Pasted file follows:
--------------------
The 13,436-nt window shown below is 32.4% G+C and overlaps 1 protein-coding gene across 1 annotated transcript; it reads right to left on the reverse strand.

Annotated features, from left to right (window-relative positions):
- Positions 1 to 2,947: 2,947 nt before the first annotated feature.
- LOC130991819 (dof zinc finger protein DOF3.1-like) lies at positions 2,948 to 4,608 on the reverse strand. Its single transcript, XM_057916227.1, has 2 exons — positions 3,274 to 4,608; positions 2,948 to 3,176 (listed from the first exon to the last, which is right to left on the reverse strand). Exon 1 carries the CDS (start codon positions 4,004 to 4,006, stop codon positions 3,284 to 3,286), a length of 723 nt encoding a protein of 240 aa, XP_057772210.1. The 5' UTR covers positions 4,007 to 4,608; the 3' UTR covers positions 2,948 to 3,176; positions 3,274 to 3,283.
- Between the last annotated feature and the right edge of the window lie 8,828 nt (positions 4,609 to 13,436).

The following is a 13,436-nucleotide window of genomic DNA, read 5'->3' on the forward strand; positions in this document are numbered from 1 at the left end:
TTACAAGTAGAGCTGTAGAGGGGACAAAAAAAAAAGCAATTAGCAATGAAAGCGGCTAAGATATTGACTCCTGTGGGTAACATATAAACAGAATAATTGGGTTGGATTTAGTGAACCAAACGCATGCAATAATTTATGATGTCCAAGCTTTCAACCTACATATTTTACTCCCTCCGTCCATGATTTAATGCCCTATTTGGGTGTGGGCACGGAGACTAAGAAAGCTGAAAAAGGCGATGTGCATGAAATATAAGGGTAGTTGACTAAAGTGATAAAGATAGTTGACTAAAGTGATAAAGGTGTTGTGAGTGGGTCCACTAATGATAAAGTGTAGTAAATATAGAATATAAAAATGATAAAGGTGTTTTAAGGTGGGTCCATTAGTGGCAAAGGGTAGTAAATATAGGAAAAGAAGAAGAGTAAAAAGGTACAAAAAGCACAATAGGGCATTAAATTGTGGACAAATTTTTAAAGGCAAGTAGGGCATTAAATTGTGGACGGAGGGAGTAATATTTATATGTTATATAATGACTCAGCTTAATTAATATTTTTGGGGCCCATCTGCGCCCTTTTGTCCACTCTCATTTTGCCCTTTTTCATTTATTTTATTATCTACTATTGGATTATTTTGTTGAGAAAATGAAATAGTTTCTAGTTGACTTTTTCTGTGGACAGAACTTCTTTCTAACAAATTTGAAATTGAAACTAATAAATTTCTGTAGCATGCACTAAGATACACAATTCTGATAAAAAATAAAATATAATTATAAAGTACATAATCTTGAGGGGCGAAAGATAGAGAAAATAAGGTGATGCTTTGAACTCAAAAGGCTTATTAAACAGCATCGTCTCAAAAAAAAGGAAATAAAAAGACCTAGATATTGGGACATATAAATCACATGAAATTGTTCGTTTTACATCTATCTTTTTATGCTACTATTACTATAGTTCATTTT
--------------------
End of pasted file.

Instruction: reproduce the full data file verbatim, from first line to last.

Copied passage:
The 13,436-nt window shown below is 32.4% G+C and overlaps 1 protein-coding gene across 1 annotated transcript; it reads right to left on the reverse strand.

Annotated features, from left to right (window-relative positions):
- Positions 1 to 2,947: 2,947 nt before the first annotated feature.
- LOC130991819 (dof zinc finger protein DOF3.1-like) lies at positions 2,948 to 4,608 on the reverse strand. Its single transcript, XM_057916227.1, has 2 exons — positions 3,274 to 4,608; positions 2,948 to 3,176 (listed from the first exon to the last, which is right to left on the reverse strand). Exon 1 carries the CDS (start codon positions 4,004 to 4,006, stop codon positions 3,284 to 3,286), a length of 723 nt encoding a protein of 240 aa, XP_057772210.1. The 5' UTR covers positions 4,007 to 4,608; the 3' UTR covers positions 2,948 to 3,176; positions 3,274 to 3,283.
- Between the last annotated feature and the right edge of the window lie 8,828 nt (positions 4,609 to 13,436).

The following is a 13,436-nucleotide window of genomic DNA, read 5'->3' on the forward strand; positions in this document are numbered from 1 at the left end:
TTACAAGTAGAGCTGTAGAGGGGACAAAAAAAAAAGCAATTAGCAATGAAAGCGGCTAAGATATTGACTCCTGTGGGTAACATATAAACAGAATAATTGGGTTGGATTTAGTGAACCAAACGCATGCAATAATTTATGATGTCCAAGCTTTCAACCTACATATTTTACTCCCTCCGTCCATGATTTAATGCCCTATTTGGGTGTGGGCACGGAGACTAAGAAAGCTGAAAAAGGCGATGTGCATGAAATATAAGGGTAGTTGACTAAAGTGATAAAGATAGTTGACTAAAGTGATAAAGGTGTTGTGAGTGGGTCCACTAATGATAAAGTGTAGTAAATATAGAATATAAAAATGATAAAGGTGTTTTAAGGTGGGTCCATTAGTGGCAAAGGGTAGTAAATATAGGAAAAGAAGAAGAGTAAAAAGGTACAAAAAGCACAATAGGGCATTAAATTGTGGACAAATTTTTAAAGGCAAGTAGGGCATTAAATTGTGGACGGAGGGAGTAATATTTATATGTTATATAATGACTCAGCTTAATTAATATTTTTGGGGCCCATCTGCGCCCTTTTGTCCACTCTCATTTTGCCCTTTTTCATTTATTTTATTATCTACTATTGGATTATTTTGTTGAGAAAATGAAATAGTTTCTAGTTGACTTTTTCTGTGGACAGAACTTCTTTCTAACAAATTTGAAATTGAAACTAATAAATTTCTGTAGCATGCACTAAGATACACAATTCTGATAAAAAATAAAATATAATTATAAAGTACATAATCTTGAGGGGCGAAAGATAGAGAAAATAAGGTGATGCTTTGAACTCAAAAGGCTTATTAAACAGCATCGTCTCAAAAAAAAGGAAATAAAAAGACCTAGATATTGGGACATATAAATCACATGAAATTGTTCGTTTTACATCTATCTTTTTATGCTACTATTACTATAGTTCATTTT